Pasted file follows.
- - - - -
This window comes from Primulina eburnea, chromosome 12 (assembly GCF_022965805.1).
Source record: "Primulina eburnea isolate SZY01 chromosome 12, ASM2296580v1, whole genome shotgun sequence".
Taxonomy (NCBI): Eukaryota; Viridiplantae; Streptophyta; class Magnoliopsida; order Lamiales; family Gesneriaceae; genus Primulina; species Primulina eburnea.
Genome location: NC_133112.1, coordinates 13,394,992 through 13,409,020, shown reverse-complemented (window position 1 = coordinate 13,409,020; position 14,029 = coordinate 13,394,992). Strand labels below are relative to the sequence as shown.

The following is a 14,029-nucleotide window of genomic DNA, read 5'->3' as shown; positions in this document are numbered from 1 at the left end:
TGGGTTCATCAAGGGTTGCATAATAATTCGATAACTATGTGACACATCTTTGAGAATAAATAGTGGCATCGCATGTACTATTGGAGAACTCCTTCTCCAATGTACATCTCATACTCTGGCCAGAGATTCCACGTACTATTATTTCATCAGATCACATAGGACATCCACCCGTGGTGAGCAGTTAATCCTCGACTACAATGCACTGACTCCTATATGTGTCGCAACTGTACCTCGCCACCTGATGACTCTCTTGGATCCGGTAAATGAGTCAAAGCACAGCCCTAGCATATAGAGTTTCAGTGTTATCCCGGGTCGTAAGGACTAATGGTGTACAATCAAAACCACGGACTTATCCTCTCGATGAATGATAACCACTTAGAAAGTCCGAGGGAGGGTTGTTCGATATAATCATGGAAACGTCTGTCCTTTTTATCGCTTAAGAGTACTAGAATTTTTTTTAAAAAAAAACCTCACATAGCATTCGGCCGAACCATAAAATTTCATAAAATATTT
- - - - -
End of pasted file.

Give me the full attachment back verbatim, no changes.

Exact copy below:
This window comes from Primulina eburnea, chromosome 12 (assembly GCF_022965805.1).
Source record: "Primulina eburnea isolate SZY01 chromosome 12, ASM2296580v1, whole genome shotgun sequence".
Taxonomy (NCBI): Eukaryota; Viridiplantae; Streptophyta; class Magnoliopsida; order Lamiales; family Gesneriaceae; genus Primulina; species Primulina eburnea.
Genome location: NC_133112.1, coordinates 13,394,992 through 13,409,020, shown reverse-complemented (window position 1 = coordinate 13,409,020; position 14,029 = coordinate 13,394,992). Strand labels below are relative to the sequence as shown.

The following is a 14,029-nucleotide window of genomic DNA, read 5'->3' as shown; positions in this document are numbered from 1 at the left end:
TGGGTTCATCAAGGGTTGCATAATAATTCGATAACTATGTGACACATCTTTGAGAATAAATAGTGGCATCGCATGTACTATTGGAGAACTCCTTCTCCAATGTACATCTCATACTCTGGCCAGAGATTCCACGTACTATTATTTCATCAGATCACATAGGACATCCACCCGTGGTGAGCAGTTAATCCTCGACTACAATGCACTGACTCCTATATGTGTCGCAACTGTACCTCGCCACCTGATGACTCTCTTGGATCCGGTAAATGAGTCAAAGCACAGCCCTAGCATATAGAGTTTCAGTGTTATCCCGGGTCGTAAGGACTAATGGTGTACAATCAAAACCACGGACTTATCCTCTCGATGAATGATAACCACTTAGAAAGTCCGAGGGAGGGTTGTTCGATATAATCATGGAAACGTCTGTCCTTTTTATCGCTTAAGAGTACTAGAATTTTTTTTAAAAAAAAACCTCACATAGCATTCGGCCGAACCATAAAATTTCATAAAATATTT